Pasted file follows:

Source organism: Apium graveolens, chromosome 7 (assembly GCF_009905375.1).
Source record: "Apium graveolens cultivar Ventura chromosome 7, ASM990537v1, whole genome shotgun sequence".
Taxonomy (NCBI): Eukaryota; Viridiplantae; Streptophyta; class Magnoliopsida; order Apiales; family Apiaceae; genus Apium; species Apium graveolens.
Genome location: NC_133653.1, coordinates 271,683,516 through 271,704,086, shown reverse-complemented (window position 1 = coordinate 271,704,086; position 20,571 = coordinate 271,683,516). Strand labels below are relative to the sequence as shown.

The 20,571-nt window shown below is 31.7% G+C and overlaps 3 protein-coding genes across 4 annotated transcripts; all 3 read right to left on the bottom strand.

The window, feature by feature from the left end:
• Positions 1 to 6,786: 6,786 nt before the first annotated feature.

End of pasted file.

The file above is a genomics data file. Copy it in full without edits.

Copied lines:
Source organism: Apium graveolens, chromosome 7 (assembly GCF_009905375.1).
Source record: "Apium graveolens cultivar Ventura chromosome 7, ASM990537v1, whole genome shotgun sequence".
Taxonomy (NCBI): Eukaryota; Viridiplantae; Streptophyta; class Magnoliopsida; order Apiales; family Apiaceae; genus Apium; species Apium graveolens.
Genome location: NC_133653.1, coordinates 271,683,516 through 271,704,086, shown reverse-complemented (window position 1 = coordinate 271,704,086; position 20,571 = coordinate 271,683,516). Strand labels below are relative to the sequence as shown.

The 20,571-nt window shown below is 31.7% G+C and overlaps 3 protein-coding genes across 4 annotated transcripts; all 3 read right to left on the bottom strand.

The window, feature by feature from the left end:
• Positions 1 to 6,786: 6,786 nt before the first annotated feature.